Since 1994, World Vegan Day is celebrated on November 1. It commemorates the 50th anniversary of the UK Vegan Society devoted to non-dairy vegetarianism. Donald Watson and his future wife Dorothy Morgan coined the word “vegan,” and veganism is defined as the practice of abstaining from the use of animal products, and an associated philosophy that rejects the commodity status of animals. As such, World Vegan Day celebrates the benefits of veganism for humans and the natural environment.
Louise Wallis, the Chair of The Vegan Society in the United Kingdom explained in 2011, “we knew that the Society had been founded in November 1944 but didn’t know the exact date, so I decided to go for 1 November, partly because I liked the idea of this date coinciding with Samhain/Halloween and the Day of the Dead, traditional times for feasting and celebration, both apt and auspicious.” Vegetable Karma is an electronic composition by Alice Shields dating from 1999. It uses sound sources from hip-hop sample albums and molds them into the pitches of Todi raga, “which is from the North Indian classical tradition.”
Alice Shields: Vegetable Karma (Alice Shields, electronics)
The idea of eating only foods that avoid the use of animal products has been around for a very long time. Vegetarianism has been traced back for more than 3,000 years to the Indus Valley Civilization, and some Greek philosophers advocated a strict form of vegetarianism. It has been suggested that Pythagoras of Samos, the famed Greek philosopher and mathematician, “not only abstained from animal foods, but even kept his distance from cooks and hunters.” Pythagoras apparently prohibited his followers from eating beans and from wearing woolen garments.” The Arab poet al-Maʿarri was one of the earliest known vegans, as he based his arguments on “health, the transmigration of souls, animal welfare, and the idea that if humans deserve justice, then so do animals.” The South Korean composer Unsuk Chin is considered the natural successor of György Ligeti, with whom she studied in Hamburg. Her Six Etudes reflect her fascination with virtuosity and the playful side of making music. The final etude of this set is titled “Grains,” and it presents a pointillist study in color and register. It was written for the 75th birthday of Pierre Boulez.
Unsuk Chin: Piano Etude No. 6, “Grains” (Clare Hammond, piano)
Vegetarianism became a significant movement in 19th-century Britain and the United States. It was frequently associated with cultural reform movements, and propagated as an essential part of the natural way of life. The poet Percy Shelley advocated “abstinence from animal food and spirituous liquors,” while a London physician stated in 1815, “a water and vegetable diet can cure anything from tuberculosis to acne.” On the other side of the Atlantic, Sylvester Graham, a Presbyterian minister and dietary reformer advocated a meatless diet consisting of fruit, vegetables, water, and bread made at home from stoneground flour. Considerations of class, religious convictions and an alignment with the early roots of feminism led to the formation of a number of vegetarian societies. I am not sure that the French conductor and composer Manuel Rosenthal (1904-2003) was a vegetarian, but in his Musique de table he does pays homage to the “Jardinière de légumes.”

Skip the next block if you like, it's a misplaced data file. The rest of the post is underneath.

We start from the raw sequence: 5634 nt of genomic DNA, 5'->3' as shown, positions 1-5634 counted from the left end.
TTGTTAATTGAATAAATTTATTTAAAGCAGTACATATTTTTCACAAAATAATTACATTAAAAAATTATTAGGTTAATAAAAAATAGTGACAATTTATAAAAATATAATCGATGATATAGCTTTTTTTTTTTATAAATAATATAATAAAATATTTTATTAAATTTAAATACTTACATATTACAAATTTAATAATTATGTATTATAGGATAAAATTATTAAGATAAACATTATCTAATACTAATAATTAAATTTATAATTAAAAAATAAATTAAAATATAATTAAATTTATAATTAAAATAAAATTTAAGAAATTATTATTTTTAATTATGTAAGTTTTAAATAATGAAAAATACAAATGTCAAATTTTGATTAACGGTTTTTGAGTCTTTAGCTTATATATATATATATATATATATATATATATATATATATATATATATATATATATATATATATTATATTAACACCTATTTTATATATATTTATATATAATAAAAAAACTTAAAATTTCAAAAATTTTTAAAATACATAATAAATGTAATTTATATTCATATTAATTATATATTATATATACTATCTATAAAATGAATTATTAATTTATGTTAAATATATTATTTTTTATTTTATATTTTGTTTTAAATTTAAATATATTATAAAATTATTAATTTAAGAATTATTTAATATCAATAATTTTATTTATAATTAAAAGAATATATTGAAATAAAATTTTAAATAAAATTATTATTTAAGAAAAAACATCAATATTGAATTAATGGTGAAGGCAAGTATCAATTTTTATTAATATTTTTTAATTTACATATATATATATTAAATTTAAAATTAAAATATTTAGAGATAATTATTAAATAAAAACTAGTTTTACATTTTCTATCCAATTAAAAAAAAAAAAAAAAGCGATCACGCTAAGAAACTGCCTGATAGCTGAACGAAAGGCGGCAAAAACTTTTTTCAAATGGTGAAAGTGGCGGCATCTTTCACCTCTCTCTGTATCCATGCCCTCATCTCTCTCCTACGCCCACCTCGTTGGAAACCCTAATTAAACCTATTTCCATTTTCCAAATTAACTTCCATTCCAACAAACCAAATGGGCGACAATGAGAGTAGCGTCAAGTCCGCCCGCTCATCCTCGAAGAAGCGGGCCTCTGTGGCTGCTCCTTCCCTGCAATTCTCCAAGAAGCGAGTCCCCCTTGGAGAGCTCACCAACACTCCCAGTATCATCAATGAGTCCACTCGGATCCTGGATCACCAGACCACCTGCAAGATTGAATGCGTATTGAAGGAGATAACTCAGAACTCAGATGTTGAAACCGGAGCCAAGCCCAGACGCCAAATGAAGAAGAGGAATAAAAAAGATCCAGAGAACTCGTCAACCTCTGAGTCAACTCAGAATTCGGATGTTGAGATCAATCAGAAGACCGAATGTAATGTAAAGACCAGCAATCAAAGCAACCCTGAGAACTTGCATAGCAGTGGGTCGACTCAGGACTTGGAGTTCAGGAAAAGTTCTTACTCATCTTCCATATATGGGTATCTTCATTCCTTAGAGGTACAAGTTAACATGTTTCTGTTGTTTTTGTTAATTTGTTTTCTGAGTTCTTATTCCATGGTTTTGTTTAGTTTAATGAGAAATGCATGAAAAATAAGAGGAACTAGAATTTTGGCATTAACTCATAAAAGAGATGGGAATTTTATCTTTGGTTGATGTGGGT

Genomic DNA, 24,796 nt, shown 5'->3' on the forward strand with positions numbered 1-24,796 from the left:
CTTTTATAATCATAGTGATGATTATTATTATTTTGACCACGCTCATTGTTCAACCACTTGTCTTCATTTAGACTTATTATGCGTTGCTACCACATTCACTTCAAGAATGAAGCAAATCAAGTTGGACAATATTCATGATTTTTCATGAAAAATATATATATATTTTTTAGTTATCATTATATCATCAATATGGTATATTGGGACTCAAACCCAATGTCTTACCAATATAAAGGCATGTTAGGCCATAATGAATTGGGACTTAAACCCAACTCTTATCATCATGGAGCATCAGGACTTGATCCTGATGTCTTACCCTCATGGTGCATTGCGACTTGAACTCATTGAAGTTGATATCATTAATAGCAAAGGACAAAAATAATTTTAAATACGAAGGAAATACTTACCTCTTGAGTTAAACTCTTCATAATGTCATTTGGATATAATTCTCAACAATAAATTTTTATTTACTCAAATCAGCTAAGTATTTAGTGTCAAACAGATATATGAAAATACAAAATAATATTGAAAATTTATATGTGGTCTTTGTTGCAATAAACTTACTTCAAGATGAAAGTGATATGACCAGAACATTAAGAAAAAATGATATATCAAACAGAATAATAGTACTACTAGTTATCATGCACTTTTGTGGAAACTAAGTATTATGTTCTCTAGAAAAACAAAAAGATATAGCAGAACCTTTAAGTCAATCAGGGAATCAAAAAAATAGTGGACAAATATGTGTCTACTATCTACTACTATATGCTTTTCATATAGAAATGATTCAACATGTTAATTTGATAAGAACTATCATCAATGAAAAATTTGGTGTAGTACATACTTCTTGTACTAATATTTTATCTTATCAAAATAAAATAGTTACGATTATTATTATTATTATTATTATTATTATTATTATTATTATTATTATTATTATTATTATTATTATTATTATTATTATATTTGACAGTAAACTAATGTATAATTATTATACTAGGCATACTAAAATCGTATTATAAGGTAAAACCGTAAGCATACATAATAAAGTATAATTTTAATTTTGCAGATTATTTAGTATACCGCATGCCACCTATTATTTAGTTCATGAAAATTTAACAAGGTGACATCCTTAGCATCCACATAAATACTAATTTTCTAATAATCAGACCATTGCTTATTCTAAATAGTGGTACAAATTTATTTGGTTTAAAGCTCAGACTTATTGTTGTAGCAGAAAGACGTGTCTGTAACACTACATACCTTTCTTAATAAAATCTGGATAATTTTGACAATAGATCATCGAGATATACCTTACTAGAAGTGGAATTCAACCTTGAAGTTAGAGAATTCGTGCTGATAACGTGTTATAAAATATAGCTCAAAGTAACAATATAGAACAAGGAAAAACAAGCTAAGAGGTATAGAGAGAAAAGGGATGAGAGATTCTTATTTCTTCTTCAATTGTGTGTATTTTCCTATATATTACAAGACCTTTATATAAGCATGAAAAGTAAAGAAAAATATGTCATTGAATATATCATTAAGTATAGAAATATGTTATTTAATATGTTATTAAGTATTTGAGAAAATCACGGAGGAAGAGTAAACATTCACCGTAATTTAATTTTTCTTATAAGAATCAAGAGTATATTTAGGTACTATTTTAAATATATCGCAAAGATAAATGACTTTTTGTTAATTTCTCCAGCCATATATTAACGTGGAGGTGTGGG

Manuel Rosenthal: Musique de table, “Jardinière de légumes” (Orchestre Symphonique et Lyrique de Nancy; Jerome Kaltenbach, cond.)
Veganism became part of the mainstream in the first 15 years of the 21st Century. The influential publication The Economist declared 2019 the year of the vegan, and the European Commission “was granted the right to adopt an implementing act on food information related to suitability of a food for vegetarians or vegans in article 36 of Regulation of the European Parliament and of the council.” Vegan supermarkets have opened their doors, and chain restaurants are increasingly offering “Beyond Meat” and “Impossible Foods” products.
And what is more, the temple town of Palitana, located in Bhavnagar district, Gujarat, India became the world’s first vegetarian-only city. Veganism does recognize that it is not always possible and practicable to avoid animal use, “and this is particularly relevant to certain medial situations.” However, as we celebrate World Vegan Day on 1 November, Vegan Societies around the world want “to empower everyone to benefit from sustainable, healthy, ethical plant-based and animal-free living.” In his composition Drifting Seeds, Baljinder Sekhon explores the social and cultural connections between individuals and societies. The entire piece consists of variations on the same collection of musical fragments. As the composer writes, “while composing this work I was very interested in the idea that we are all different versions of each other.”
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Baljinder Sekhon: Drifting Seeds (Couloir)